The Fredericksburg Visitor Center is offering a newly revised, self-guided walking tour of the Historic Washington Avenue District. For anyone interested in Fredericksburg’s history, this is the perfect activity to try. The brochure is filled with so much information about the area, and is formatted in a way that people can learn and experience the sites at their own pace.
The brochure starts by explaining how Washington Avenue came to be, and why it is so important to us today. It then dives into the history of many of the avenue’s landmarks, including the historic Kenmore House, George Rogers Clark Memorial, General Hugh Mercer Monument, Christian Church, Thomas Jefferson Religious Freedom Monument, Mary Washington Monument, Meditation Rock, City Cemetery, and Confederate Cemetery. All of these places are within walking distance of each other, so it’s easy to visit them all while reading the brochure. The inside reveals a map of Washington Avenue, with drawings of the landmarks and houses in the area. Around the map are pictures and tidbits of each of the houses, which can be best appreciated by those knowledgeable on the architecture and prominent people of Fredericksburg.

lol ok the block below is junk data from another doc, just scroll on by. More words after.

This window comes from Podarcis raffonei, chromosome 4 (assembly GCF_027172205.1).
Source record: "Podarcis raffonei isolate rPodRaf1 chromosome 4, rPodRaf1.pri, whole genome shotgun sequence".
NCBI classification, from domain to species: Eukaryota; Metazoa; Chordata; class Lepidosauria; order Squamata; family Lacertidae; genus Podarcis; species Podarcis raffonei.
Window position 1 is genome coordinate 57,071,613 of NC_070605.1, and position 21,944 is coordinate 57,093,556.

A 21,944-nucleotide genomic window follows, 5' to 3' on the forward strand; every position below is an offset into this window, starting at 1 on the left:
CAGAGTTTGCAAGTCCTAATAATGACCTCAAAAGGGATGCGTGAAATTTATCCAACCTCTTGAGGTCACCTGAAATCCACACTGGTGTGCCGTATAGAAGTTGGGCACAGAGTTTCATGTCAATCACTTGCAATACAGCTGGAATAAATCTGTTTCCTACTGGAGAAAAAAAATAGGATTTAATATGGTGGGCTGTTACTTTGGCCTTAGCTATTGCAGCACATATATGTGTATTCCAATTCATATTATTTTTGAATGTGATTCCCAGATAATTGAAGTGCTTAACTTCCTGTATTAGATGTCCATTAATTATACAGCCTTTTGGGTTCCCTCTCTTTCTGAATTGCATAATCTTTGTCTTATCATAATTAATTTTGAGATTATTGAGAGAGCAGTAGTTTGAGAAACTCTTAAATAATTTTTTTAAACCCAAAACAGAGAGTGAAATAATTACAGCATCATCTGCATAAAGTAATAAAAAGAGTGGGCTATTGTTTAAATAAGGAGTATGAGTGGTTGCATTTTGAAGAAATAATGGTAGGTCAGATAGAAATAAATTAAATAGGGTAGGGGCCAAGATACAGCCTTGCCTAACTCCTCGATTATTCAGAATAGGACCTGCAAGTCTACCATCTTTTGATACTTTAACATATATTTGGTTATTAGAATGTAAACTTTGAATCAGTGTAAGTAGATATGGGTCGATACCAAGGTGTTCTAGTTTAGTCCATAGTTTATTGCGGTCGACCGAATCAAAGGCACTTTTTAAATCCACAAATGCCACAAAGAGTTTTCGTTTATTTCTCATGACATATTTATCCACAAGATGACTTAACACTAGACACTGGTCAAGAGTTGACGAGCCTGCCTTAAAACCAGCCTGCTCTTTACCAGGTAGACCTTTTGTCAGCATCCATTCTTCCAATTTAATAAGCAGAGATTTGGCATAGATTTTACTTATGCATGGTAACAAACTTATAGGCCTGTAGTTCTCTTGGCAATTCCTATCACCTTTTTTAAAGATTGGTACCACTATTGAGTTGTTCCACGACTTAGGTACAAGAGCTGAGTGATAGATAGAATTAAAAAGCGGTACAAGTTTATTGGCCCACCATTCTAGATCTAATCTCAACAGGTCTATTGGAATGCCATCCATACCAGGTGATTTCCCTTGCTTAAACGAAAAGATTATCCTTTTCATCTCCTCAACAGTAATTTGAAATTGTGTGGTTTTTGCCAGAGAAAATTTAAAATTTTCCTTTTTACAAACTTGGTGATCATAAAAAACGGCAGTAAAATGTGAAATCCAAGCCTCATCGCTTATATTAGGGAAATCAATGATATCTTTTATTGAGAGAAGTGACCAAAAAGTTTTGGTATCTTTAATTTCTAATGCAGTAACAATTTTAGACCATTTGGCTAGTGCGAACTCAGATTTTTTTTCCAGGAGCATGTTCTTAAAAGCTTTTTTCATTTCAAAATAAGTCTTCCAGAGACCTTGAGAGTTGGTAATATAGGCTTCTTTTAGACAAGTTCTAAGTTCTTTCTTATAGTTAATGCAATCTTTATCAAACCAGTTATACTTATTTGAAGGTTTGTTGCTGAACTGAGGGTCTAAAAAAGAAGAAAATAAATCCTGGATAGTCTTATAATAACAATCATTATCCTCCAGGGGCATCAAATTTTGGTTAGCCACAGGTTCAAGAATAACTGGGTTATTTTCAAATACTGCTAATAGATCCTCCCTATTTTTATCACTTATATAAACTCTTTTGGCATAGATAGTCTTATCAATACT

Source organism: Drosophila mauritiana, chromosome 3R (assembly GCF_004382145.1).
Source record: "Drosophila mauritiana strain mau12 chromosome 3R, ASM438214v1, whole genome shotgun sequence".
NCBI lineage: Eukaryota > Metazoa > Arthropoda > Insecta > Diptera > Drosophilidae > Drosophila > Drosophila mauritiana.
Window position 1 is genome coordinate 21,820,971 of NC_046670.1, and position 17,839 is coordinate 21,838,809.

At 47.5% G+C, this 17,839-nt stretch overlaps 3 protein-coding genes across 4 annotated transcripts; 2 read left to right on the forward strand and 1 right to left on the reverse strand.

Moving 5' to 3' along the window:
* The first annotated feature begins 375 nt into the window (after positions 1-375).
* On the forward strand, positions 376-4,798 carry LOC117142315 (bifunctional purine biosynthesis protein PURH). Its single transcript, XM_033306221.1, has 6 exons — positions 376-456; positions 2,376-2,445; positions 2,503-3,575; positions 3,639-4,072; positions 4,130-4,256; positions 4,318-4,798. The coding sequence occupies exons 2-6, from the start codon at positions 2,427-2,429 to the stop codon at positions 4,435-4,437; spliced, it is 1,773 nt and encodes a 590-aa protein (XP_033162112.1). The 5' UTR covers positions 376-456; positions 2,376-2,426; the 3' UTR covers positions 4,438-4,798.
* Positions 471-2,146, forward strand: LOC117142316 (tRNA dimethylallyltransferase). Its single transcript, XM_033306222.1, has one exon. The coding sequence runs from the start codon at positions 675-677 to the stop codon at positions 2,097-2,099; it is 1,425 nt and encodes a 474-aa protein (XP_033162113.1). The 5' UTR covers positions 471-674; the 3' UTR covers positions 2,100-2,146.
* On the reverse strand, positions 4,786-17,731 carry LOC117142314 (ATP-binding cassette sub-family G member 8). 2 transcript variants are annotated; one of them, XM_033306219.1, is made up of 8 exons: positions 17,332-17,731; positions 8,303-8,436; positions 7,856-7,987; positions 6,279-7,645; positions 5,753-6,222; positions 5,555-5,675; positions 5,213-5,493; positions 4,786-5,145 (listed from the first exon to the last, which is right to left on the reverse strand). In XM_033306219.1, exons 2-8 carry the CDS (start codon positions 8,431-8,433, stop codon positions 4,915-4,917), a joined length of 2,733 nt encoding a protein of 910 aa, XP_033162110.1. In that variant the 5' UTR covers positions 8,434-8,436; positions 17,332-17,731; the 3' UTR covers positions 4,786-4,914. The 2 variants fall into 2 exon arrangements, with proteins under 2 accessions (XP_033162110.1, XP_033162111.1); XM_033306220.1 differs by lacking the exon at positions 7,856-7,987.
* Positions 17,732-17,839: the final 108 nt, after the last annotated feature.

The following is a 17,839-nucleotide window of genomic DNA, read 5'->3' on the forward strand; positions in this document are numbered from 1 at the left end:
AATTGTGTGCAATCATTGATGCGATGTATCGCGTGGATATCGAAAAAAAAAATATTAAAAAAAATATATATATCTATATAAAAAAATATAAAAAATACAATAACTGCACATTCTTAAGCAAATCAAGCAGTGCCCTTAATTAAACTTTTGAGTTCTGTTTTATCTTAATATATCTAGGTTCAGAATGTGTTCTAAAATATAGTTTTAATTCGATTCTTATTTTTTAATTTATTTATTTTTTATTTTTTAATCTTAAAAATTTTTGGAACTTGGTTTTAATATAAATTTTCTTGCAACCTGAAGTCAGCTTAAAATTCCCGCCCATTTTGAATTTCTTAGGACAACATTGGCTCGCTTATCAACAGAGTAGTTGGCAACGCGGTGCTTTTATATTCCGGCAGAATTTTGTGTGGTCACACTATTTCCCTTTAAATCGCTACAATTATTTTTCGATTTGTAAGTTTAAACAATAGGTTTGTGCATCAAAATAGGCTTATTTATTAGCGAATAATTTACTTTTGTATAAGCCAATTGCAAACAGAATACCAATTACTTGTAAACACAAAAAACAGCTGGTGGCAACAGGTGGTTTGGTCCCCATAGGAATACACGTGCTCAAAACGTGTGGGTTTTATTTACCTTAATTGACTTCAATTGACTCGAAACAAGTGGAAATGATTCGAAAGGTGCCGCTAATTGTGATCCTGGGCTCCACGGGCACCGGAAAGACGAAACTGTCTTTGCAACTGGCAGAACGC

I’ve lived near Washington Avenue for a few years now, yet I learned many new things on the tour. There’s so much more about the area than I knew, and it has made my appreciation for my house and city grow greater than it had been before. I’d recommend this tour to to locals just as much as I would visitors. The history is not only important to Fredericksburg, but also to Virginia and the United States, which can be seen through the Thomas Jefferson Religious Freedom Monument and Confederate Cemetery.
If you want to learn more about Washington Avenue, head over to the Fredericksburg Visitor Center (706 Caroline Street) anytime between 9 a.m. and 4:30 p.m. and pick up a self-guided tour. The lower Caroline Street walking tour is currently being revised, so keep an eye out for a post about it once it is finished.